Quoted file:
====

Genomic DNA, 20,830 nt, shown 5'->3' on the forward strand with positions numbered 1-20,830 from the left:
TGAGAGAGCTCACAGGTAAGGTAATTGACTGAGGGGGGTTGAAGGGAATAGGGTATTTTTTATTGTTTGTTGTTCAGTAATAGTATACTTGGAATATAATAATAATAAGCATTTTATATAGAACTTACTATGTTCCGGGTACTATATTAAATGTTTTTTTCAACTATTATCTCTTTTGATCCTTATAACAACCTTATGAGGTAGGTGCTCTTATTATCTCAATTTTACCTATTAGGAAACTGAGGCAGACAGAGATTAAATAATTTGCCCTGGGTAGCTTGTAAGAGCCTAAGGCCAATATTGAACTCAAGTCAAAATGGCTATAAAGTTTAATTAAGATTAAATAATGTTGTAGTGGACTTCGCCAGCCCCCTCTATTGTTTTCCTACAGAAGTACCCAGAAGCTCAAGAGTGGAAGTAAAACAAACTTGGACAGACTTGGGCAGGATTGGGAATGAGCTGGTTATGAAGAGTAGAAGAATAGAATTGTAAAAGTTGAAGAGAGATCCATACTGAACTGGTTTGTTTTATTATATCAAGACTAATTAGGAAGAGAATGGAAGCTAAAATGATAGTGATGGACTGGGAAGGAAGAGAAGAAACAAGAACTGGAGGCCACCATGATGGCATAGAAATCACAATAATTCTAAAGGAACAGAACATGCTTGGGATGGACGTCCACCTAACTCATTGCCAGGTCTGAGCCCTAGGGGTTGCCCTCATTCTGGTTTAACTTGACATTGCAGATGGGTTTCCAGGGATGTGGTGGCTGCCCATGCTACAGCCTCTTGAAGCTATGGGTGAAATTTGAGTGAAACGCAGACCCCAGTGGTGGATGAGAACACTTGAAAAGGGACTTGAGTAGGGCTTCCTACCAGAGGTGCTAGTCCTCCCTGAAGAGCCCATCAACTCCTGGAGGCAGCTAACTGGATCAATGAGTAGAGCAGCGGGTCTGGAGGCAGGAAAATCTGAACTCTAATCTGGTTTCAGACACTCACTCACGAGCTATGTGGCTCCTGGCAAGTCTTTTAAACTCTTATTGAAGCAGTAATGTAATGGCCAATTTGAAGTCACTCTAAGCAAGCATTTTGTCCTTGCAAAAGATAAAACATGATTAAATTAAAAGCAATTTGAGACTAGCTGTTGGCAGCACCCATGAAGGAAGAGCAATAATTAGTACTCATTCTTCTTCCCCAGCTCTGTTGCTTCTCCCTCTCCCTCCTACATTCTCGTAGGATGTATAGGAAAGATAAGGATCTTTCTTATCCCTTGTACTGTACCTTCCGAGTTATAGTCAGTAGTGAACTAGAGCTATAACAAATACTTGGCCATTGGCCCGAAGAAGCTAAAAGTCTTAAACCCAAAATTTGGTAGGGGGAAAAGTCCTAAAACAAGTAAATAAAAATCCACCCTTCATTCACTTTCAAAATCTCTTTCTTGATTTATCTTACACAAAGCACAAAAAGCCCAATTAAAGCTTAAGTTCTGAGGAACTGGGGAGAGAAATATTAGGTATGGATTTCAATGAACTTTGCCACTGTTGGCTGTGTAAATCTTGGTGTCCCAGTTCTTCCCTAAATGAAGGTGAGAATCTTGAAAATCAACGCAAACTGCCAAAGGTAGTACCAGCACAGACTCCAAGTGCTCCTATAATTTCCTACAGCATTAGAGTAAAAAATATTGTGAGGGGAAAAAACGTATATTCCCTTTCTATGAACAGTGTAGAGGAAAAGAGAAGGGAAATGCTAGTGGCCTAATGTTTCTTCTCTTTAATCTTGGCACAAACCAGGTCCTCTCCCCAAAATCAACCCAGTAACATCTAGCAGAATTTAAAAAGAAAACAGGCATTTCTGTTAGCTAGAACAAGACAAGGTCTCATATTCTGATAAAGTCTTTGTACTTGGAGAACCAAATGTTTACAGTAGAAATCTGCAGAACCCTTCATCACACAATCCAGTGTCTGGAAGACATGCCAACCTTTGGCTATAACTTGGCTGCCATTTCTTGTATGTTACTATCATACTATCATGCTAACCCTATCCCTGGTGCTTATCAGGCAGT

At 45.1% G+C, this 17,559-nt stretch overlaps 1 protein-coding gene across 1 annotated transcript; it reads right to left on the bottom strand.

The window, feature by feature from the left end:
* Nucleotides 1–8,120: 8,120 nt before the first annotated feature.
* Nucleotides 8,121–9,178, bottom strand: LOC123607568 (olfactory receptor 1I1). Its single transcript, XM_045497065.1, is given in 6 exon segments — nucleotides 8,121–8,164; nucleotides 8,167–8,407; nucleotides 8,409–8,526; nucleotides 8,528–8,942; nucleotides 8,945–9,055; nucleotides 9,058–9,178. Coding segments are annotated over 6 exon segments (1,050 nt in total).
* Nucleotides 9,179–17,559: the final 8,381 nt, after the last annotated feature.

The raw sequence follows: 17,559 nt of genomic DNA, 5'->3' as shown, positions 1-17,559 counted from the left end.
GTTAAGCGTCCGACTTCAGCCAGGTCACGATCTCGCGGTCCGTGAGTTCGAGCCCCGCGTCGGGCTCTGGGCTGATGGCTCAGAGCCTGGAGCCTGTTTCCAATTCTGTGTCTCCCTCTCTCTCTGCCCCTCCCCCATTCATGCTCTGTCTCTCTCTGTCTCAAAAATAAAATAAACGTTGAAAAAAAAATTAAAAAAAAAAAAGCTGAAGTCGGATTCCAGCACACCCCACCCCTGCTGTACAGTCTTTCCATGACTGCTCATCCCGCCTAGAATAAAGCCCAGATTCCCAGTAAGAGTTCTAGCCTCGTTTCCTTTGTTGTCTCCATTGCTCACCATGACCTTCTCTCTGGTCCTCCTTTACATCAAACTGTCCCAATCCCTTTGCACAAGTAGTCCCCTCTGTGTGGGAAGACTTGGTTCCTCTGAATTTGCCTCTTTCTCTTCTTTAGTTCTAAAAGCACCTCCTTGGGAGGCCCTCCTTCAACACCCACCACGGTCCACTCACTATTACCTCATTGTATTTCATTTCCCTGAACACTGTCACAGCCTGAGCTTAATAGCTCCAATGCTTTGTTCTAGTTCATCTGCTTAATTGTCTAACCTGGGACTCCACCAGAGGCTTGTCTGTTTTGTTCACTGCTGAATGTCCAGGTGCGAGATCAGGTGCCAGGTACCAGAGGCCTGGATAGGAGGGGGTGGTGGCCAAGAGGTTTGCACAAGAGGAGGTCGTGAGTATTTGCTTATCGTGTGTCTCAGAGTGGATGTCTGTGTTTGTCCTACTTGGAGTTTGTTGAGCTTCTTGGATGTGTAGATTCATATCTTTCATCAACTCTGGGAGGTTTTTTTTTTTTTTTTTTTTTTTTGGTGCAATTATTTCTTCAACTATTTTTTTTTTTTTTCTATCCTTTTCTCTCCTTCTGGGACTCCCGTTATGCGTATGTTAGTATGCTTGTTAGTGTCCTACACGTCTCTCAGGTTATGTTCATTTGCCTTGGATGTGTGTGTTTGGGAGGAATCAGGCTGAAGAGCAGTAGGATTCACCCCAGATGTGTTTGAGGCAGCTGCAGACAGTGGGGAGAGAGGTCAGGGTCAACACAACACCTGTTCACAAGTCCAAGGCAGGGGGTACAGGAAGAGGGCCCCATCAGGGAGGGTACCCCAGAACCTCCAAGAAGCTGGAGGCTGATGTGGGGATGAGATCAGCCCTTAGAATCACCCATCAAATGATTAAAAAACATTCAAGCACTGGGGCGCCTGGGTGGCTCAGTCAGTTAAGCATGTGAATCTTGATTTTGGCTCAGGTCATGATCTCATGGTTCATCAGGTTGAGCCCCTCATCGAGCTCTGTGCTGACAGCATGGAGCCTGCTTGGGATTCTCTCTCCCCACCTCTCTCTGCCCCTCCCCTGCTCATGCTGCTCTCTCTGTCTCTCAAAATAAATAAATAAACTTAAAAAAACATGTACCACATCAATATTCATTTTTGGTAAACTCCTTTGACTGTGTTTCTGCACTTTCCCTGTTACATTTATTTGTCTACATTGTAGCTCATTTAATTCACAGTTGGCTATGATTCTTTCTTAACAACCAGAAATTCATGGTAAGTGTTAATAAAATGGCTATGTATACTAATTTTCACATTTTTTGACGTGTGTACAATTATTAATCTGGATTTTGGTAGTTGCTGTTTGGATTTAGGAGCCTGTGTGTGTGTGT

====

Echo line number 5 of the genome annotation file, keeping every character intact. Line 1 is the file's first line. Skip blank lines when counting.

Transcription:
* Nucleotides 1–8,120: 8,120 nt before the first annotated feature.